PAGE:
Jan 7 09:51 AM | Likes Like |Link to Comment
  • The Biodiesel Excise Tax Credit Is Good News For Refiners [View article]
    Of course, your thesis rests on the assumption that soy-based biodiesel has a smaller carbon footprint than petroleum-based diesel. That is debatable, to put it mildly.
    Jan 4 04:51 PM | Likes Like |Link to Comment
  • The Coming Hangover For Corn Ethanol Investors [View article]
    That'd make for rather odd timing on the rally, given that the current decline in corn prices began back in late November.
    Jan 4 01:19 PM | Likes Like |Link to Comment
  • The Biodiesel Excise Tax Credit Is Good News For Refiners [View article]
    I would encourage you to read my article on Solazyme here:

    http://seekingalpha.co...
    Jan 4 12:16 PM | Likes Like |Link to Comment
  • The Biodiesel Excise Tax Credit Is Good News For Refiners [View article]
    As a concerned citizen, I consider the biobased diesel provisions in the fiscal cliff legislation to be horrendous policy - they're a step back in that they move the burden of paying for biofuels from refiners and fuel consumers to taxpayers. As an investor, however, I consider it to be a possible investment opportunity. Ultimately visitors to SA are far more interested in the latter than the former, thus the focus of this article (I'm not sure I could even get a pure policy discussion published here).
    Jan 4 12:08 PM | Likes Like |Link to Comment
  • The Biodiesel Excise Tax Credit Is Good News For Refiners [View article]
    Indeed.
    Jan 4 12:05 PM | Likes Like |Link to Comment
  • The Fiscal Cliff Resolution Could Give Solazyme A Boost [View article]
    Thanks for the link. The minimum selling price for algal oil under its heterotrophic closed fermenter baseline scenario is $2.58/l, or $9.77/gal. From what I've seen in other studies, hydroprocessing of this algal oil to renewable diesel would result in a fuel price of roughly $11/gal.
    Jan 3 08:14 PM | Likes Like |Link to Comment
  • The Fiscal Cliff Resolution Could Give Solazyme A Boost [View article]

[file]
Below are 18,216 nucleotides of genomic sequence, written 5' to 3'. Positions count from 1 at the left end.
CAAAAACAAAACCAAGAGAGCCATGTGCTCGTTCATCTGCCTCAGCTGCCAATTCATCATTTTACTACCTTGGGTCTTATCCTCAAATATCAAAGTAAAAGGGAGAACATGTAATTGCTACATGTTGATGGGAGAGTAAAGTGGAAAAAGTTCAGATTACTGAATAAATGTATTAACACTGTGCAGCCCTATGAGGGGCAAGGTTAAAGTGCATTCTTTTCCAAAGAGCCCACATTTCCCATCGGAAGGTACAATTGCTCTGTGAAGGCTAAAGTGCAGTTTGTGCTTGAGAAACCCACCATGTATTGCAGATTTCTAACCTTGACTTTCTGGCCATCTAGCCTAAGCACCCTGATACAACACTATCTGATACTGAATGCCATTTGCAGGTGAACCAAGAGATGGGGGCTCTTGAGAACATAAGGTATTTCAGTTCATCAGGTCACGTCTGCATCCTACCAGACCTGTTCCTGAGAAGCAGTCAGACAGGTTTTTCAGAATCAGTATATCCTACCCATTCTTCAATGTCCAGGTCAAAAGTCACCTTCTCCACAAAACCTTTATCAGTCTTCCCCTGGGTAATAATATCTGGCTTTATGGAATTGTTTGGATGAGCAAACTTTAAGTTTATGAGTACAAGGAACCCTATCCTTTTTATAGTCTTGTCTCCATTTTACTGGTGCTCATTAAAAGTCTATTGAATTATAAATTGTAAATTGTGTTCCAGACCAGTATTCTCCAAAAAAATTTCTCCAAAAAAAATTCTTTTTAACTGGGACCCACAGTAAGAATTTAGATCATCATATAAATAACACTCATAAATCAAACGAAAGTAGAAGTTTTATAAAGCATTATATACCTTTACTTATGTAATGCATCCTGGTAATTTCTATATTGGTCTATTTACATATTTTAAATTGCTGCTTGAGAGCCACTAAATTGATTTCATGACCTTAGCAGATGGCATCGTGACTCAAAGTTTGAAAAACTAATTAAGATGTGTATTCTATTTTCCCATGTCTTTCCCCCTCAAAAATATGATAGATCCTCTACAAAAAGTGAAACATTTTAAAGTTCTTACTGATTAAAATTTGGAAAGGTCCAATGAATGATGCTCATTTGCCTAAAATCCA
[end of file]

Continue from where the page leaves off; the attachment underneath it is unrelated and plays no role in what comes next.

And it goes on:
I'm no microalgal fuel booster and I certainly don't mean to discredit the work of the NRC, but its finding on the sustainability of microalgae production has absolutely no bearing on the microalgae industry. None. Yes, it was written by scientists who are experts in their respective fields. However, Congress rarely incorporates NRC research into its legislation. As evidence, take the recent decision by Congress to create parity between lignocellulose and microalgae as advanced biofuel feedstocks. If that doesn't demonstrate the political irrelevance of the NRC, I'm not sure anything can.

    This is important because Congress defines "sustainability" for the purposes of biofuels policy, and greenhouse gas emissions is the only factor that matters. NRC or no NRC, the U.S. government just took another big step in the direction of favoring microalgae-based fuels. There's your "handwriting on the government wall."
    Jan 3 03:00 PM | Likes Like |Link to Comment
  • The Fiscal Cliff Resolution Could Give Solazyme A Boost [View article]
    Thanks for the comment. You are correct that Solazyme employs a heterotrophic strain while the cited Davis et al./NREL paper considers an autotrophic strain. Unfortunately, the only techno-economic analysis of heterotrophic microalgae production I've been able to find (see below) is deeply flawed for U.S. consideration due to very optimistic price assumptions based on Columbia rather than the U.S. (for example, supervisor labor costs of $4/hour) and the lack of a comprehensive sensitivity analysis allowing us to adjust the results for U.S. conditions.

    http://bit.ly/ZXJwv6

    Now, if you can direct me to an independent analysis in the peer-reviewed literature that produces a different result on the basis of conservative assumptions, I'd be happy to review. Based on the current state of technology, however, I find it difficult to believe that heterotrophic strains can outperform autotrophic strains given the current high prices of the primary carbon sources.
    Jan 3 02:20 PM | Likes Like |Link to Comment